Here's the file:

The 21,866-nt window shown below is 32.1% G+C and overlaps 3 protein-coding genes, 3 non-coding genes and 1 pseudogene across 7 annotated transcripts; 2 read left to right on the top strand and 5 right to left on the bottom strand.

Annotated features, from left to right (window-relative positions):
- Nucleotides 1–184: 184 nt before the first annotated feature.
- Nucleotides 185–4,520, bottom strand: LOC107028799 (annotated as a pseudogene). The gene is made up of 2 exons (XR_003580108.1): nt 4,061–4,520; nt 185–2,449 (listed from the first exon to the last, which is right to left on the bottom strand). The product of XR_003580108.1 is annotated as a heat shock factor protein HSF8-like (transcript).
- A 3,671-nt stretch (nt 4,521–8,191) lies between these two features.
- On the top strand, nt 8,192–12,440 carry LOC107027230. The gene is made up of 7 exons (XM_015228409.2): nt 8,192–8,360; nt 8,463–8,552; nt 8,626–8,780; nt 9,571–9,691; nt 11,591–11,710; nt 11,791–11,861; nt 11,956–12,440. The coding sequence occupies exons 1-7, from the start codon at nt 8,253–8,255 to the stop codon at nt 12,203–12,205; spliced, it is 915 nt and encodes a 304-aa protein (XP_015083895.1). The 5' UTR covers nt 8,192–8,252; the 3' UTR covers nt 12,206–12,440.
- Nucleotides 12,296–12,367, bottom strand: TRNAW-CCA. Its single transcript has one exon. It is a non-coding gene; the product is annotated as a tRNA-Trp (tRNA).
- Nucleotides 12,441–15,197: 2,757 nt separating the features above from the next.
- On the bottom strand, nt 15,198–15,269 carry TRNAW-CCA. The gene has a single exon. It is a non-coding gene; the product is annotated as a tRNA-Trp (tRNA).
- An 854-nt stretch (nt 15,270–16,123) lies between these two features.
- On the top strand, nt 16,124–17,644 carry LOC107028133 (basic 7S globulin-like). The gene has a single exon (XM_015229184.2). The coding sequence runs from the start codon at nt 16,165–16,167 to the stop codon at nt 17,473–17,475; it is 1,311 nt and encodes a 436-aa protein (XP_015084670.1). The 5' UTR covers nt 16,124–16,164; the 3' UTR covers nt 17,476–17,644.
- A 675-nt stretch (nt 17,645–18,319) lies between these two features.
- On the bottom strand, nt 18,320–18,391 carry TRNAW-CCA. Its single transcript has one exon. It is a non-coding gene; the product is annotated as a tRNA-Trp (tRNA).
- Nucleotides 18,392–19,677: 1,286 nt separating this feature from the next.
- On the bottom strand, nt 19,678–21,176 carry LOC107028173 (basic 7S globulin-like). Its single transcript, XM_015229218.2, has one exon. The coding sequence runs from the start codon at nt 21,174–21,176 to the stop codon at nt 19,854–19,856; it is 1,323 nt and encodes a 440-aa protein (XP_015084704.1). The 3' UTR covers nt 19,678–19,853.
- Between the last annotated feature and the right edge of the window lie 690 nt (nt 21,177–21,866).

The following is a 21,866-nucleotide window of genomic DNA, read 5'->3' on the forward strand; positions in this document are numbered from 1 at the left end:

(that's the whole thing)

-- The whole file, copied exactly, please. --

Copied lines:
The 21,866-nt window shown below is 32.1% G+C and overlaps 3 protein-coding genes, 3 non-coding genes and 1 pseudogene across 7 annotated transcripts; 2 read left to right on the top strand and 5 right to left on the bottom strand.

Annotated features, from left to right (window-relative positions):
- Nucleotides 1–184: 184 nt before the first annotated feature.
- Nucleotides 185–4,520, bottom strand: LOC107028799 (annotated as a pseudogene). The gene is made up of 2 exons (XR_003580108.1): nt 4,061–4,520; nt 185–2,449 (listed from the first exon to the last, which is right to left on the bottom strand). The product of XR_003580108.1 is annotated as a heat shock factor protein HSF8-like (transcript).
- A 3,671-nt stretch (nt 4,521–8,191) lies between these two features.
- On the top strand, nt 8,192–12,440 carry LOC107027230. The gene is made up of 7 exons (XM_015228409.2): nt 8,192–8,360; nt 8,463–8,552; nt 8,626–8,780; nt 9,571–9,691; nt 11,591–11,710; nt 11,791–11,861; nt 11,956–12,440. The coding sequence occupies exons 1-7, from the start codon at nt 8,253–8,255 to the stop codon at nt 12,203–12,205; spliced, it is 915 nt and encodes a 304-aa protein (XP_015083895.1). The 5' UTR covers nt 8,192–8,252; the 3' UTR covers nt 12,206–12,440.
- Nucleotides 12,296–12,367, bottom strand: TRNAW-CCA. Its single transcript has one exon. It is a non-coding gene; the product is annotated as a tRNA-Trp (tRNA).
- Nucleotides 12,441–15,197: 2,757 nt separating the features above from the next.
- On the bottom strand, nt 15,198–15,269 carry TRNAW-CCA. The gene has a single exon. It is a non-coding gene; the product is annotated as a tRNA-Trp (tRNA).
- An 854-nt stretch (nt 15,270–16,123) lies between these two features.
- On the top strand, nt 16,124–17,644 carry LOC107028133 (basic 7S globulin-like). The gene has a single exon (XM_015229184.2). The coding sequence runs from the start codon at nt 16,165–16,167 to the stop codon at nt 17,473–17,475; it is 1,311 nt and encodes a 436-aa protein (XP_015084670.1). The 5' UTR covers nt 16,124–16,164; the 3' UTR covers nt 17,476–17,644.
- A 675-nt stretch (nt 17,645–18,319) lies between these two features.
- On the bottom strand, nt 18,320–18,391 carry TRNAW-CCA. Its single transcript has one exon. It is a non-coding gene; the product is annotated as a tRNA-Trp (tRNA).
- Nucleotides 18,392–19,677: 1,286 nt separating this feature from the next.
- On the bottom strand, nt 19,678–21,176 carry LOC107028173 (basic 7S globulin-like). Its single transcript, XM_015229218.2, has one exon. The coding sequence runs from the start codon at nt 21,174–21,176 to the stop codon at nt 19,854–19,856; it is 1,323 nt and encodes a 440-aa protein (XP_015084704.1). The 3' UTR covers nt 19,678–19,853.
- Between the last annotated feature and the right edge of the window lie 690 nt (nt 21,177–21,866).

The following is a 21,866-nucleotide window of genomic DNA, read 5'->3' on the forward strand; positions in this document are numbered from 1 at the left end: